MS and the Fear of Missing Out

Tamara Sellman avatar

by Tamara Sellman |

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fear of missing out

A couple of weeks ago I had a curious encounter with the friend of a friend. I live in a small town. In some ways we’re all at least neighbors. Huddled in a small group at the local grocery store, we were chatting about our experiences with the Women’s March.

I’ve always wanted to participate in protest activism with my girls. However, this remains a bucket list item yet to achieve. I was unable to go into the city to march due to a previous obligation involving one of my grown daughters. My other daughter was unable to attend due to work obligations.

I shared in the group that I took part in the local march. “Aw, that’s all?” said the friend of a friend. I shrugged. “There will be other marches,” I said, and I do believe that to be true.

She looked me in the eye and said, “Wow, you really couldn’t make it a higher priority? You do know you missed the biggest march of your lifetime.” I stared back silently until things got awkward, then repeated, “There will be other marches.”

Others in our group echoed my sentiment. Regardless, I felt lame.

Choosing self over community

Secretly, I was glad I couldn’t make the big one in Seattle. I’d seen the traffic, the throngs, I’d heard the epic tales. My friends were there for upwards of 10 hours, and returned feeling equal parts exhausted and elated. Not my brain’s idea of a picnic.

Crowds are a huge energy sucker for me. My MS leeches energy through cognitive overkill. The sounds, the sights, the constant chatter, and emotional energy—it’s my personal kryptonite.

The march in Seattle was HUGE. Had I gone, even a few minutes at the march would have caused my ears to start ringing, my focus to scatter, my breathing and walking to become slow and leaden. I would have had to leave early with a dead battery requiring about 36 hours to recharge.

How disappointing.

‘Fear Of Missing Out’

One of my biggest challenges with MS is the daily decision-making that evolves around self care. So many times, I say “no” to things I really want to do. Then I have to deal with the FOMO (Fear of Missing Out) regrets later when I hear stories about the events I missed. And I become so angry that I cannot be 100% of myself for 100% of everyone else.

How silly is that? People with MS should not feel guilty about critical self-care decisions. But we do. We beg forgiveness for not having the energy to clean house. We apologize for not being physically able to get out of bed to answer the door. We tiptoe around invitations three weeks out, because who really knows how we’ll feel that day?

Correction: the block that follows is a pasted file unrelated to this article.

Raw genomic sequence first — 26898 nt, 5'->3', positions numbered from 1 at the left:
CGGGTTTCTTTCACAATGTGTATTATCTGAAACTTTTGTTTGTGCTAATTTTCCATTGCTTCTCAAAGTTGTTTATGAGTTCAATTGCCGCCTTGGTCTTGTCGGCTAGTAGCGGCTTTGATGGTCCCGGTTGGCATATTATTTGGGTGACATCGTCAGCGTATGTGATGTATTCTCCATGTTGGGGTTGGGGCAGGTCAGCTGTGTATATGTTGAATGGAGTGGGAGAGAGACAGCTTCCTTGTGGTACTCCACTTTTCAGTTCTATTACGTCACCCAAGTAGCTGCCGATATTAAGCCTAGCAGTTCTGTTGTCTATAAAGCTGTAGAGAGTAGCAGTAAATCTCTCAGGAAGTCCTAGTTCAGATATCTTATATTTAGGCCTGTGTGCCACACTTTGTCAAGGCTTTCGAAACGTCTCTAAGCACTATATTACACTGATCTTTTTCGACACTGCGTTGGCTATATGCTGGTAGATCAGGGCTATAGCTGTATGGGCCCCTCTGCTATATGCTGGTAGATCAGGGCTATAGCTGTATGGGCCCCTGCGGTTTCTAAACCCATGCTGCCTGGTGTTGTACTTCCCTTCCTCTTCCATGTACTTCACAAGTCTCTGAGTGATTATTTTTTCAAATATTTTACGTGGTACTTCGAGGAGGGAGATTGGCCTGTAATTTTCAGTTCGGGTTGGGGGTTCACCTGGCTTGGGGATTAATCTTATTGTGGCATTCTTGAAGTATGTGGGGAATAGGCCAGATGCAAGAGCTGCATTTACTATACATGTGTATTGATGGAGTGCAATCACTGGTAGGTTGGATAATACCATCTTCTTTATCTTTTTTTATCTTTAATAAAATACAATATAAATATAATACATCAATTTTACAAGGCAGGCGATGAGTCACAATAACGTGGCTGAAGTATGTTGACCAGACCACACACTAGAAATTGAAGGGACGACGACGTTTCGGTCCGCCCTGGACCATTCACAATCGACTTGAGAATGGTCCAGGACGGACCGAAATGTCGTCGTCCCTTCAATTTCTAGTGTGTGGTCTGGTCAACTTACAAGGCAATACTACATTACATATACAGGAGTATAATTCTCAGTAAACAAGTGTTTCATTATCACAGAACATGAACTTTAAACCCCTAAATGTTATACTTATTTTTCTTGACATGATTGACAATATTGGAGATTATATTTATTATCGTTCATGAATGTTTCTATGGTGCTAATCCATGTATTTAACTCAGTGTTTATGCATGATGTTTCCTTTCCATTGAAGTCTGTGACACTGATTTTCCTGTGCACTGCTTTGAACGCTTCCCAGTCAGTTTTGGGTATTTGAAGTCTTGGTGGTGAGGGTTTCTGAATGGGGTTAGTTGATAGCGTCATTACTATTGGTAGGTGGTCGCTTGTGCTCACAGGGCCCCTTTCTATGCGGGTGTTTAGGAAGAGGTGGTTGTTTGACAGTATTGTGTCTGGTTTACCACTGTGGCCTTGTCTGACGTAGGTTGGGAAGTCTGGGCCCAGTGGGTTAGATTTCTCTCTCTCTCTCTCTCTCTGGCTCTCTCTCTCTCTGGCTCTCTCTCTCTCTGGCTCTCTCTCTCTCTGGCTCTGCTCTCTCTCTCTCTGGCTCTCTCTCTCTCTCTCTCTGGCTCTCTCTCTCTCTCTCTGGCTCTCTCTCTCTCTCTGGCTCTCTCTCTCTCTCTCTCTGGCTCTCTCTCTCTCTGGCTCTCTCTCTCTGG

I have since learned to call myself “Miss Thirty Percent,” because 30% of the time, I’ll be missing out on something.

I try not to focus on the losses, but they are there, all the same. And sometimes our neighbors, intentionally or not, remind us of them.

Sometimes losses are gains

The local women’s march … Did I tell you it was amazing?

I spent time with so many people that I’ve known for at least a decade. I shared my two extra pink hats with people who were grateful for the gifts. I took pictures, gave and received hugs. I witnessed busloads of marchers coming through my town from other peninsula communities, with their signs and bedazzlement, and felt very proud to be part of the movement.

Afterward, I spent the day at my daughter’s color guard competition. She sparkled, like the thing of power and light that she is. We left with tears in our eyes. Had I gone to Seattle, I would have missed seeing her dance, haul flags, toss rifles, and spin sabers with the best of the best.

I was not “Miss Thirty Percent” on that day, but I was “Miss One Hundred” for cleaving to my own priorities.

There always will be other marches.

I didn’t choose self over community on that day. I chose both. On my terms.

Note: Multiple Sclerosis News Today is strictly a news and information website about the disease. It does not provide medical advice, diagnosis, or treatment. This content is not intended to be a substitute for professional medical advice, diagnosis, or treatment. Always seek the advice of your physician or other qualified health provider with any questions you may have regarding a medical condition. Never disregard professional medical advice or delay in seeking it because of something you have read on this website. The opinions expressed in this column are not those of Multiple Sclerosis News Today, or its parent company, BioNews Services, and are intended to spark discussion about issues pertaining to multiple sclerosis.



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